“He must become greater, I must become less” (John 3:30).
John the Baptist at the height of his popularity defers to Jesus and basically says, “It’s not about me, it’s about Jesus. I don’t need the spot light, Jesus does.” It’s a humility that, quite frankly, is missing too often in many of us who claim Christ.
We don’t have to be first.
We don’t have to be best.
We don’t have to have our way.
We don’t have to have the last word.
We do have to be humbly faithful. (Key word: Humbly)
Jesus said, “Love your neighbor as yourself” (Mark 12:31). That’s humility. Humility is thinking of yourself in the same manner that you would think of anyone else. No more. No less. Humility isn’t listed in the Fruit of the Spirit. A Christ-like humility is the cumulative expression of the Fruit of the Spirit. In other words, the result of our displaying love, joy, peace, forbearance, kindness, goodness, faithfulness, gentleness and self-control (see Galatians 5:22-23) is a holy humility. Jesus said, “I am gentle and humble in heart” (Mathew 11;29). It’s being like Jesus.
The Fruit of the Spirit = Holy Humility = Christ-likeness. They are all the same.
Note: One can be humble without holiness, but one cannot be holy without humility.
Humility without holiness is a welcomed surprise.
Holiness without humility is impossible.
We’ve lost humility in our culture. This lack of humility is pushing many to the edges. Those edges used to be called the “fanatical fringe.” No longer “fanatical,” this “I’m-right-you’re-wrong” arrogance and lack of humility is now mainstream and happening in all arenas of life (including the church). If the culmination of the Fruit of the Spirit is a holy humility; then the culmination of the acts of the flesh (also mentioned in Galatians 5—includes, but is not limited to, “hatred, discord, jealousy, fits of rage, selfish ambition, dissensions, factions and envy”) is a fanatical, self-centered, anti-Christ-likeness and is all too common.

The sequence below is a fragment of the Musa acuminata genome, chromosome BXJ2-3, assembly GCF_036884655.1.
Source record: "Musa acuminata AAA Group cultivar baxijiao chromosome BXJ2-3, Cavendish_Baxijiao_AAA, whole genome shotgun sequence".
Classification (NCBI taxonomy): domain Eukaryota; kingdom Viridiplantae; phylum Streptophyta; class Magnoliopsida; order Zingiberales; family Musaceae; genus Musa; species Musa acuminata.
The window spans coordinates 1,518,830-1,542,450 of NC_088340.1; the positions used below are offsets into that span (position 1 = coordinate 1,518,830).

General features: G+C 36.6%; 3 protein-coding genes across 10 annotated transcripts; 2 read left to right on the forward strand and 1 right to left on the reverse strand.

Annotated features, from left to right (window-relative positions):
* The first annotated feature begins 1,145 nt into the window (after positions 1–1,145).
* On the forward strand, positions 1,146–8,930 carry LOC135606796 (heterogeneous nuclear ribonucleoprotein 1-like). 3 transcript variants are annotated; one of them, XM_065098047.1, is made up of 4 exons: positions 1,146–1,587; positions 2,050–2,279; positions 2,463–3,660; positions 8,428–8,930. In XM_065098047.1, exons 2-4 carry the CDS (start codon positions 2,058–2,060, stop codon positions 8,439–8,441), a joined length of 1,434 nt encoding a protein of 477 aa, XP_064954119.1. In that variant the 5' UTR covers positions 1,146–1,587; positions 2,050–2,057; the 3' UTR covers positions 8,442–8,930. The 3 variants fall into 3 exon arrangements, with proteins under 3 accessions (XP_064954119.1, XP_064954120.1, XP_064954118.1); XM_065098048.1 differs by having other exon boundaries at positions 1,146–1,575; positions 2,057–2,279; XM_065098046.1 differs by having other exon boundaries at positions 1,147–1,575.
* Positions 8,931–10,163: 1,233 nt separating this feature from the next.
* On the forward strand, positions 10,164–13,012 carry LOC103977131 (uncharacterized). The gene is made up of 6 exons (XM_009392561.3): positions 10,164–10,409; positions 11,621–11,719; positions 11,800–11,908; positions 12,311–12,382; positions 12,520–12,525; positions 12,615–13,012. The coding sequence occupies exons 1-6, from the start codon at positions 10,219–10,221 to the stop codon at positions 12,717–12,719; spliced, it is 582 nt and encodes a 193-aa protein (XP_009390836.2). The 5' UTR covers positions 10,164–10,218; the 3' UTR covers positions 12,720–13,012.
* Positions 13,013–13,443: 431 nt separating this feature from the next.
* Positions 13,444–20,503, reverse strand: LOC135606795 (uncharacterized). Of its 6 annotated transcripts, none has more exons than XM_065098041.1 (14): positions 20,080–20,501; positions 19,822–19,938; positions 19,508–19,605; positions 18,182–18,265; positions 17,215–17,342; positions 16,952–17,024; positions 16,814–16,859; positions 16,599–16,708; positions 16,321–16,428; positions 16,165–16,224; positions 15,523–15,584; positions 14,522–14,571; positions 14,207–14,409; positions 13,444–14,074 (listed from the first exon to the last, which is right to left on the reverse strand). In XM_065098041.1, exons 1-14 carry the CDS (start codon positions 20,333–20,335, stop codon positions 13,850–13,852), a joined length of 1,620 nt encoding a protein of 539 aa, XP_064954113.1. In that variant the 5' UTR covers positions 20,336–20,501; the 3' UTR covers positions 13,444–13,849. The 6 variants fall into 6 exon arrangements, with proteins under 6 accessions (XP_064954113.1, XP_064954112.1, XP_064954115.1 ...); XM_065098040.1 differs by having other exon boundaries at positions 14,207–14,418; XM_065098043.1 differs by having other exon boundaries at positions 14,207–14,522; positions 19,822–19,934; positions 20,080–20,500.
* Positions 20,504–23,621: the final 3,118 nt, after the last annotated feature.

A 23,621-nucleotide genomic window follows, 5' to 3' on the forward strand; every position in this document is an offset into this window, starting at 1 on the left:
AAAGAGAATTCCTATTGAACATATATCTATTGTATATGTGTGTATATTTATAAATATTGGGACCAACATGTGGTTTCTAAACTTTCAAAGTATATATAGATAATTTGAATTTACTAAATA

One might expect those who have no allegiance to Jesus to think and behave in an arrogant manner, but not Christians, right? “Holiness” people invalidate their descriptor when they show the same lack of humility as those who make no claims about Christ. Peter wrote to first century church leaders: “Be sympathetic, love one another, be compassionate and humble” (1 Peter 3:8). Paul told the people in Ephesus, “Be completely humble” (Ephesians 4:2). He could have said, “Be completely holy.” The best leaders are humble leaders. The best Christians are humble, holy Christians. It’s anti-cultural. It’s not the norm anymore. Humility is missing in our society and too often it’s missing in our churches too.
A holy humility is the way of Jesus. Walk in the Way!